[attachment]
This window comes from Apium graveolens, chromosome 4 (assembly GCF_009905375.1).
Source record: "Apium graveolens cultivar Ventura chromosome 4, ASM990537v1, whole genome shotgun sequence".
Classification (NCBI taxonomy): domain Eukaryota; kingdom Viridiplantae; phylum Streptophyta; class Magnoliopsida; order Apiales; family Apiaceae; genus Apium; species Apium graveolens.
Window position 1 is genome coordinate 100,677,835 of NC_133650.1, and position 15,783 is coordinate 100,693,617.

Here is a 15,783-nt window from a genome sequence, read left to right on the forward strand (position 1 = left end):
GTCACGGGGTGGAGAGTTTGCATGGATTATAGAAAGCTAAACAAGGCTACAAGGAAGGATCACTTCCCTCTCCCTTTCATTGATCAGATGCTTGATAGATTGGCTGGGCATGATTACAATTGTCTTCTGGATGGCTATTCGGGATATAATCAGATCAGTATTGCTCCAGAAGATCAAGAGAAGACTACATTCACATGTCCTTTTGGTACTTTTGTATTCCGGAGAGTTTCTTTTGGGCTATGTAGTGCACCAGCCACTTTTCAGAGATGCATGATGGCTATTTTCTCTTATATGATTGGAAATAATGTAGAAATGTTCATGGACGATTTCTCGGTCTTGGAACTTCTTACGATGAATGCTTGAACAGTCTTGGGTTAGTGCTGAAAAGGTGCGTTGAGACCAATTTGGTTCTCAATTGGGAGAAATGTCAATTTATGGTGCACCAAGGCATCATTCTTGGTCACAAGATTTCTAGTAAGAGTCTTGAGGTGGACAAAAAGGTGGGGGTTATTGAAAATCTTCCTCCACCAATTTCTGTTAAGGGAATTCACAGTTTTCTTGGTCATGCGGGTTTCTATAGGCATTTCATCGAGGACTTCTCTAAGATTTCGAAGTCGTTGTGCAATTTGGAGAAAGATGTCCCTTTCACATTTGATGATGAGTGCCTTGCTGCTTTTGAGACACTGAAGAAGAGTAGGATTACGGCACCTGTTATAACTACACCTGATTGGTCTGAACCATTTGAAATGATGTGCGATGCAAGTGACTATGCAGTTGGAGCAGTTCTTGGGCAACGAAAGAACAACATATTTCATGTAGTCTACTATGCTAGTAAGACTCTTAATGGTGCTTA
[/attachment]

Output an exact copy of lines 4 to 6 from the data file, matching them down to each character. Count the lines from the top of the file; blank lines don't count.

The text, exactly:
Window position 1 is genome coordinate 100,677,835 of NC_133650.1, and position 15,783 is coordinate 100,693,617.

Here is a 15,783-nt window from a genome sequence, read left to right on the forward strand (position 1 = left end):
GTCACGGGGTGGAGAGTTTGCATGGATTATAGAAAGCTAAACAAGGCTACAAGGAAGGATCACTTCCCTCTCCCTTTCATTGATCAGATGCTTGATAGATTGGCTGGGCATGATTACAATTGTCTTCTGGATGGCTATTCGGGATATAATCAGATCAGTATTGCTCCAGAAGATCAAGAGAAGACTACATTCACATGTCCTTTTGGTACTTTTGTATTCCGGAGAGTTTCTTTTGGGCTATGTAGTGCACCAGCCACTTTTCAGAGATGCATGATGGCTATTTTCTCTTATATGATTGGAAATAATGTAGAAATGTTCATGGACGATTTCTCGGTCTTGGAACTTCTTACGATGAATGCTTGAACAGTCTTGGGTTAGTGCTGAAAAGGTGCGTTGAGACCAATTTGGTTCTCAATTGGGAGAAATGTCAATTTATGGTGCACCAAGGCATCATTCTTGGTCACAAGATTTCTAGTAAGAGTCTTGAGGTGGACAAAAAGGTGGGGGTTATTGAAAATCTTCCTCCACCAATTTCTGTTAAGGGAATTCACAGTTTTCTTGGTCATGCGGGTTTCTATAGGCATTTCATCGAGGACTTCTCTAAGATTTCGAAGTCGTTGTGCAATTTGGAGAAAGATGTCCCTTTCACATTTGATGATGAGTGCCTTGCTGCTTTTGAGACACTGAAGAAGAGTAGGATTACGGCACCTGTTATAACTACACCTGATTGGTCTGAACCATTTGAAATGATGTGCGATGCAAGTGACTATGCAGTTGGAGCAGTTCTTGGGCAACGAAAGAACAACATATTTCATGTAGTCTACTATGCTAGTAAGACTCTTAATGGTGCTTA